Black Water Lilies review

Black Water Lilies by Michel Bussi reviewed by Charles Harris - crime thriller

The struggles of three women – a child, a school-teacher and an elderly woman about to be widowed – intertwine in this award-winning crime thriller which takes place over 13 days and whose ending, according to the cover testimonial delivers “one of the most reverberating shocks in modern crime fiction”.

But can the book – and that ending – live up to the hype?

Black Water Lilies

Michel Bussi is a prodigious figure in French crime fiction, producing a book a year and winning multiple awards.

Usually, though not always, set in Normandy, where he is a political analyst and geography professor, his detective novels will often play games with a reader’s genre expectations.

Black Water Lilies (French title Nymphéas noirs) takes place in the (mostly authentic) old Norman village of Giverny, home to the great painter Claude Monet, and much of the fun comes from the acutely observed tensions of a small village that finds it has become a major world tourist destination.

The novel opens with the murder of local ophthalmologist and art collector. Jérôme Morval, killed in a way that seems to offer strange resonances with the past.

But the more the two detectives investigate, the less any of the clues seem to add up. Was this a crime of passion? Or is there some shady dealing with art and money behind it? Or something to do with the village children?

The plot grows even more problematic when the lead detective, Laurenç Sérénac becomes romantically obsessed with one of the suspects.

Three women

Bussi beautifully evokes life in this little village, overrun by tourists by day, who then desert it by night. He captures the beauty of this rural idyll, along with the art that it inspired – but never loses sight of the rather uglier human emotions that run close to the surface.

At its heart are the three characters who dominate the story. The older woman, who narrates alternate sections and whose name we are not given until close to the end, is an intriguing creation.

She describes both villagers and tourists with an acid wit, and provides a brooding presence as she prowls around the crime scene, largely unnoticed (as she comments) because people don’t notice old women.

The young girl – Fanette – herself a talented painter at almost eleven years old, brings energy and a joy in her own talent.

While between them, in age at least, is the femme fatale – Stéphanie. Is she a potential victim herself, or is she seducing Detective Sérénac for more nefarious reasons?

Stymied by his own plot?

And here my problems start. Because, while the central characters are initially intriguing and well-painted (pun intended) they never fully develop. This could in part be because Bussi is stymied by his own plot.

It is one of the more awkward challenges for a writer. The cleverer your final reveal is going to be, the more difficult it becomes to allow your characters to reveal themselves interestingly earlier in the book.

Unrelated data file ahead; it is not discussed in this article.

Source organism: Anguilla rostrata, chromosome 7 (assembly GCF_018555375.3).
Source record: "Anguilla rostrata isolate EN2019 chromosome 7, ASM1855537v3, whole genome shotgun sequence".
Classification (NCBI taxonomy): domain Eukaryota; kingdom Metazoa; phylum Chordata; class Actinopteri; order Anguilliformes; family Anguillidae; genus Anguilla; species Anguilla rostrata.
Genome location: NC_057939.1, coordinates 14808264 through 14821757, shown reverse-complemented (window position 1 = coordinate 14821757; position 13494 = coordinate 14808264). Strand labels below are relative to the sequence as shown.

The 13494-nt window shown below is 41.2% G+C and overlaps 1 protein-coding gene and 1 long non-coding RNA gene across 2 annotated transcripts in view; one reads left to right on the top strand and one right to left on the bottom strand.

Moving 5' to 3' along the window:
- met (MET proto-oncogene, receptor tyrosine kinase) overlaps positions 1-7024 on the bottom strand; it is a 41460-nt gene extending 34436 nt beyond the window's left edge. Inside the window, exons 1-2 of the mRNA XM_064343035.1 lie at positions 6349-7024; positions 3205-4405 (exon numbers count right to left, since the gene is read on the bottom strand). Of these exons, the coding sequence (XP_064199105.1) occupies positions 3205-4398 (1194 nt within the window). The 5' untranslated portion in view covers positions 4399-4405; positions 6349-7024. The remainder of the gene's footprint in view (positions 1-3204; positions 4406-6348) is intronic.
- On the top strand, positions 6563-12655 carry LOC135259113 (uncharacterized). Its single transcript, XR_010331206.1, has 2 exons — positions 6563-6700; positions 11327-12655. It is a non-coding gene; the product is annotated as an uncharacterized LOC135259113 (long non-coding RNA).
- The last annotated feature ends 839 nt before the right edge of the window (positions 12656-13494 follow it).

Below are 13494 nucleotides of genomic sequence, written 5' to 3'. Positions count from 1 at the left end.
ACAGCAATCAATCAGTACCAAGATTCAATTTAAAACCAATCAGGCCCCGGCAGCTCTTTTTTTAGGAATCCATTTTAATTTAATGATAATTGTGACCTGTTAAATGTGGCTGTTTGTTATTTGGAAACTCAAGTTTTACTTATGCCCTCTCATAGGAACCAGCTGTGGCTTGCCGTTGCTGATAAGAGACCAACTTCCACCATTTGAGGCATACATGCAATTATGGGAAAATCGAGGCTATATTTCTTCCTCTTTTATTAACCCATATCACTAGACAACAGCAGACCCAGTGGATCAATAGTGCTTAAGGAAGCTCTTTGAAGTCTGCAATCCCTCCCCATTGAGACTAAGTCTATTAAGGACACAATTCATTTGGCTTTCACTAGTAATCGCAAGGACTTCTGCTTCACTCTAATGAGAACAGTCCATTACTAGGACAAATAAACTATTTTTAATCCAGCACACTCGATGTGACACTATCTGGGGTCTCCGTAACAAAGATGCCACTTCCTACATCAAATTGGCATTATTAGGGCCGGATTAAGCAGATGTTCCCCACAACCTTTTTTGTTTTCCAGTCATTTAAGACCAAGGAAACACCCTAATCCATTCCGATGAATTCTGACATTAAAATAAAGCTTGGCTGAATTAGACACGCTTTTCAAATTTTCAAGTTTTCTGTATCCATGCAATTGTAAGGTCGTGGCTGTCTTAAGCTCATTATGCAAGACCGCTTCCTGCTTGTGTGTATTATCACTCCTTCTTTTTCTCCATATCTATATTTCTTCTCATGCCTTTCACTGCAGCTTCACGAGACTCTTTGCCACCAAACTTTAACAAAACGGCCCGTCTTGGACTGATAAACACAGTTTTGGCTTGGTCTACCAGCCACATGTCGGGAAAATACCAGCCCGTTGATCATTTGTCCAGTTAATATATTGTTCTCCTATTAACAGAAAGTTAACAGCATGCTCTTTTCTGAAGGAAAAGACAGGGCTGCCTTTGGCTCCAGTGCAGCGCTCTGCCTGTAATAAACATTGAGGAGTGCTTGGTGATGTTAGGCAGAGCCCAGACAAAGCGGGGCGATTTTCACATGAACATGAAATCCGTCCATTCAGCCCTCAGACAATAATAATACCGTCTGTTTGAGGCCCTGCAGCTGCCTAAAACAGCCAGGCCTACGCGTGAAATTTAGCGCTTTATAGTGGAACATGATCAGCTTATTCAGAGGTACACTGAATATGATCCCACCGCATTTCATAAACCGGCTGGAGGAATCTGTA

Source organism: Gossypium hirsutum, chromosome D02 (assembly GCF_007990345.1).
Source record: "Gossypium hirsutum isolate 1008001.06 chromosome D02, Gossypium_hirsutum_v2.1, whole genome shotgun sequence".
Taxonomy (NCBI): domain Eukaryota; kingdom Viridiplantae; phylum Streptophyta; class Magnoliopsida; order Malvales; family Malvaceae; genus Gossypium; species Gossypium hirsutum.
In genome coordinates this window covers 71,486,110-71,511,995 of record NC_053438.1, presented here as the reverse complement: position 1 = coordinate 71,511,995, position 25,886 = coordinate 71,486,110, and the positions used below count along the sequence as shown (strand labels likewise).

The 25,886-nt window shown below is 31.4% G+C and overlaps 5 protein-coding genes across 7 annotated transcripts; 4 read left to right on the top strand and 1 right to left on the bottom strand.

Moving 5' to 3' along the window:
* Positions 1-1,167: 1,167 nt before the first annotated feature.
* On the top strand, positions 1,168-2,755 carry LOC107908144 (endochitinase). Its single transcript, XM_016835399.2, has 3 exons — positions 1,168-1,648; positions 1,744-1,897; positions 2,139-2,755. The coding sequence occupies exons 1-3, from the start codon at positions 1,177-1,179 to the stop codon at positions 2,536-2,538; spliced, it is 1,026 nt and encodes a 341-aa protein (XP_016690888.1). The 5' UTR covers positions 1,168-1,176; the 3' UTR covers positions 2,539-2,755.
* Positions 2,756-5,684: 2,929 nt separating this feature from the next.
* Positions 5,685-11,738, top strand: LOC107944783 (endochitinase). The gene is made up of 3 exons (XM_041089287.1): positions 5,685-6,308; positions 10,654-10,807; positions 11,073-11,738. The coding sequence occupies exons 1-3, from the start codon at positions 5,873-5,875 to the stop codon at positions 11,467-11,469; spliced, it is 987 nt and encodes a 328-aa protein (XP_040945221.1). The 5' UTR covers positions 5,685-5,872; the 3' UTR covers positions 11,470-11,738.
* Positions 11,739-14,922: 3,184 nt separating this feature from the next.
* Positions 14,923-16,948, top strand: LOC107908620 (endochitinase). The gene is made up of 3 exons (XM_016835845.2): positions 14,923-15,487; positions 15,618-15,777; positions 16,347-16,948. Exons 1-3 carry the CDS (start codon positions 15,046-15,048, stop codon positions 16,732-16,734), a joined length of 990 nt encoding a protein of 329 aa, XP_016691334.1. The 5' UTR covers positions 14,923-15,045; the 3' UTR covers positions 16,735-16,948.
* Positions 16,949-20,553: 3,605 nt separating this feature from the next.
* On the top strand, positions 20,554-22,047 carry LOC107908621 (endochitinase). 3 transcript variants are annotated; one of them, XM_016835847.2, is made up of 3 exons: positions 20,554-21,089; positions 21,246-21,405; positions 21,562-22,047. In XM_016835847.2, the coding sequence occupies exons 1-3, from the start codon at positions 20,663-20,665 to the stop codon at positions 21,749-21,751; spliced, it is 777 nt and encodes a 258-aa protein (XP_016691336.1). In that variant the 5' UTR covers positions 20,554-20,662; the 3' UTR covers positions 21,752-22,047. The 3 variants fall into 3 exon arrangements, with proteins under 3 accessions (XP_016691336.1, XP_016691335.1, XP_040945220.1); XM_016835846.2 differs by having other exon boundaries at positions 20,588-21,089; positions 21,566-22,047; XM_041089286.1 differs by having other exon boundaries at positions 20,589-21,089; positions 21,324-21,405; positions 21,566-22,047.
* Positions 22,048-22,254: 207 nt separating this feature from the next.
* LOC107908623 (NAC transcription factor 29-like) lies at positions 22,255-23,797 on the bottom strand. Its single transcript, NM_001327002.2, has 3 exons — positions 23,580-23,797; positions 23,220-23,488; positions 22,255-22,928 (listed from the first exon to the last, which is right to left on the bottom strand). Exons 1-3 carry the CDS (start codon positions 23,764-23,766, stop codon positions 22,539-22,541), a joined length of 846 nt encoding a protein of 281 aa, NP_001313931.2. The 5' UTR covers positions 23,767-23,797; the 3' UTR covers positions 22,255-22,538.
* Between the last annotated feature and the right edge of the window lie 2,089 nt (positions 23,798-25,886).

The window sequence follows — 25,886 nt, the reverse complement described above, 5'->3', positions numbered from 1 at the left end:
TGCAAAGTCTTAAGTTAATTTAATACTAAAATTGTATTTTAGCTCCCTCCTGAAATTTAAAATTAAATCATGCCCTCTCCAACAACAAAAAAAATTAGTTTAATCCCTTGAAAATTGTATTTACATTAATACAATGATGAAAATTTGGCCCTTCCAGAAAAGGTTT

You simply have to hide too much about them, or you’ll blow the surprise at the end.

As a result, the secondary characters in the book threaten to become more engaging than the protagonists.

Not least, Sérénac’s eager puppy of an assistant, Bénavides, with his increasingly desperate attempts to distil the investigation into thoughtful diagrams and to balance his detective work with supporting his heavily pregnant wife.


Another unfortunate side-effect is a necessary amount of padding. The elderly co-narrator tells us up-front that she knows most of the answers. But obviously can’t give them to us without spoiling the book.

This forces her into constant apologies and promises – such as “Patience, patience. A few more days…” and “you won’t be disappointed!” which grow weary with repetition.

This also leads at times to a rather overwrought tone. This could, of course, be the fault of Shaun Whiteside’s English translation, but feels unlikely given the overall quality elsewhere in the book.

Shock ending

Which brings me to the “most reverberating shock” ending (© Sunday Times).

No, I’m not going to give it away. It is indeed a surprise, though I can hardly say the biggest ever. But more importantly, the first rule of a surprise ending is not to cheat.

The reader should be able to gasp with the shock of surprise recognition. And then be able to go back over the book to find the writer never actually lied.

Bussi almost gets away with it. But, in at least one essential, he cheats. There are lines in the first chapter – “Day One” – of the investigation, which do more than misdirect. In my opinion, they implicitly twist the truth.

Don’t get me wrong. Black Water Lilies may not be flawless, but it is a good yarn. The characters are unusual – and the setting enchanting.

You will want to find out the ending (even if you grind your teeth as I did).

And for all my doubts, I did find the final chapters to be truly moving. And I can’t say that about many books in any genre.

Black Water Lilies by Michel Bussi (Orion Books)